Wabano Centre for Aboriginal Health and Ottawa Aboriginal Coalition Release Damning Report, Call on Ontario Political Parties to End Racism in Health Care
May 25, 2022
OTTAWA, ON, – Today, the Wabano Centre for Aboriginal Health and members of the Ottawa Aboriginal Coalition issued a challenge to Ontario’s political party leaders—to commit to action to end widespread racism and discrimination against Indigenous people in Ontario’s health care system. The call comes on the heels of a report commissioned by the organizations citing overwhelming evidence of racism and discrimination throughout Ontario’s health care facilities.Each political party leader has been asked to sign a declaration committing its government, if elected, to immediately take the actions necessary to end racism and discrimination in Ontario’s health care system and to make it a top priority.
“The conclusions in this report are horrific but unfortunately, not surprising. Indigenous-specific racism is embedded in Canada’s colonial history, and only by taking responsibility can we achieve better health outcomes for Indigenous peoples in this country,” says Wabano’s Executive Director Allison Fisher. “And the time to take responsibility and swift action is now.” The findings of anti-Indigenous racism are highlighted in the Coalition’s comprehensive report from the Share Your Story research project, entitled Indigenous-Specific Racism & Discrimination in Health Care Across the Champlain Region. The report uses the experiences and eye-witness accounts of more than 200 Indigenous people who sought health care services across the Champlain region to illustrate and highlight deeply embedded racist and stereotypical attitudes. “These stories of racism within the health care system are our truth.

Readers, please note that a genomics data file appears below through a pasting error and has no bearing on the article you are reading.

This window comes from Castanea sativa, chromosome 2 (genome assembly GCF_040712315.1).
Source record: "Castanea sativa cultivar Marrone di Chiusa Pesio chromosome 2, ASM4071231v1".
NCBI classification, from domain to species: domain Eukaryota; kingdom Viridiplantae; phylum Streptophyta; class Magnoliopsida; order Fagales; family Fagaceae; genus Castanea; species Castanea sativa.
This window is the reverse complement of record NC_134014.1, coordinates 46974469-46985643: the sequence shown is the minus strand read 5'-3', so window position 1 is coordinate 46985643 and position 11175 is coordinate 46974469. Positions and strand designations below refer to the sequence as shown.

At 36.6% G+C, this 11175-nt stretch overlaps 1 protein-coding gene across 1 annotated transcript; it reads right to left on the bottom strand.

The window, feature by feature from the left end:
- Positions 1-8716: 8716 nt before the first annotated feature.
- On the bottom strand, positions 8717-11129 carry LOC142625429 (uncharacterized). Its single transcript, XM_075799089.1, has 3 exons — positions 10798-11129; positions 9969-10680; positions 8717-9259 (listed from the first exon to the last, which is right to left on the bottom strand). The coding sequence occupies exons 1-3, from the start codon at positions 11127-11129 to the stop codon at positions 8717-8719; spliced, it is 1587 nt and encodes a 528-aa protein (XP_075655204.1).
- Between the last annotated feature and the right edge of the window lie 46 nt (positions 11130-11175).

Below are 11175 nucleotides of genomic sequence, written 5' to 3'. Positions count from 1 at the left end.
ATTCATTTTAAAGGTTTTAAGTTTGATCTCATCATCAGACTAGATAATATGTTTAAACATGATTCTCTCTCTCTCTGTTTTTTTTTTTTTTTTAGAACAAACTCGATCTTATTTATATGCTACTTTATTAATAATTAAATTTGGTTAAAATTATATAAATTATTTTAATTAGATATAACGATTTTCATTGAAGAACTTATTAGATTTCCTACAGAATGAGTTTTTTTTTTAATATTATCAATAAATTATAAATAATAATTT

Our people deserve to be able to speak our truth and we deserve to be heard,” says Ms. Fisher. The truth is that the report’s findings are shocking. Non-Indigenous health care providers working in hospital emergency departments and maternity wards especially, in paramedic services, and in community settings like clinics view Indigenous people as racially inferior; diseased, addicted, and mentally unwell; a burden; angry and aggressive; and bad parents. The report cites a conversation between a nursing student and her teacher about an Indigenous woman who had a C-section as a result of a high-risk pregnancy; she quotes the teacher as saying, “Don’t be political with me. You are to do what I’m saying. These people think they own the country when we are the ones that own this country. These people are junk.” Or, the anesthesiologist treating a young Indigenous woman with a large abscess as a result of a ruptured appendix who was in a great deal of pain and needing medication: “Given your history, you will likely be an addict … in fact, you already are an addict.” Or, the third-year student in epidemiological health research, who, after being attacked by her partner, was told by the emergency room nurse that she was stupid as there’s “no such thing as epidemiology research” and then was subsequently handcuffed to her hospital bed.